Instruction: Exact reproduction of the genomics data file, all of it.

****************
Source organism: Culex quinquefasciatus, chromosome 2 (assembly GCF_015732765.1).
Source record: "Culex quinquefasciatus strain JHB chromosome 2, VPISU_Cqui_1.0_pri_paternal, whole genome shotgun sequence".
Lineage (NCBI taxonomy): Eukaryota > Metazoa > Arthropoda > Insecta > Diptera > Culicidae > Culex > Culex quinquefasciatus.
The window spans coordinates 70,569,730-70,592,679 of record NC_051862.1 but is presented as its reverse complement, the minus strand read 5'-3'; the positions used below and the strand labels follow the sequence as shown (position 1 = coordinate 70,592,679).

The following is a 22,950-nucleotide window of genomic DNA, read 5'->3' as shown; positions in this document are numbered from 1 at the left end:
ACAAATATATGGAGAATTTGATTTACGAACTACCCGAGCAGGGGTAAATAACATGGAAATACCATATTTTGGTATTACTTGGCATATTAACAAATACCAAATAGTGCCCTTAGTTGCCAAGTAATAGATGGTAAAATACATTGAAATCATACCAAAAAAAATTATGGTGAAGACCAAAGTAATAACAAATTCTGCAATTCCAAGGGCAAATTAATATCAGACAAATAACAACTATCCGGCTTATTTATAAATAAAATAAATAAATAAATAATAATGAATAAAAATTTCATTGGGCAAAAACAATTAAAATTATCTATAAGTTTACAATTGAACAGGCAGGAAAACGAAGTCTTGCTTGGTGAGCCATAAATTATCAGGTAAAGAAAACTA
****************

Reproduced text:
Source organism: Culex quinquefasciatus, chromosome 2 (assembly GCF_015732765.1).
Source record: "Culex quinquefasciatus strain JHB chromosome 2, VPISU_Cqui_1.0_pri_paternal, whole genome shotgun sequence".
Lineage (NCBI taxonomy): Eukaryota > Metazoa > Arthropoda > Insecta > Diptera > Culicidae > Culex > Culex quinquefasciatus.
The window spans coordinates 70,569,730-70,592,679 of record NC_051862.1 but is presented as its reverse complement, the minus strand read 5'-3'; the positions used below and the strand labels follow the sequence as shown (position 1 = coordinate 70,592,679).

The following is a 22,950-nucleotide window of genomic DNA, read 5'->3' as shown; positions in this document are numbered from 1 at the left end:
ACAAATATATGGAGAATTTGATTTACGAACTACCCGAGCAGGGGTAAATAACATGGAAATACCATATTTTGGTATTACTTGGCATATTAACAAATACCAAATAGTGCCCTTAGTTGCCAAGTAATAGATGGTAAAATACATTGAAATCATACCAAAAAAAATTATGGTGAAGACCAAAGTAATAACAAATTCTGCAATTCCAAGGGCAAATTAATATCAGACAAATAACAACTATCCGGCTTATTTATAAATAAAATAAATAAATAAATAATAATGAATAAAAATTTCATTGGGCAAAAACAATTAAAATTATCTATAAGTTTACAATTGAACAGGCAGGAAAACGAAGTCTTGCTTGGTGAGCCATAAATTATCAGGTAAAGAAAACTA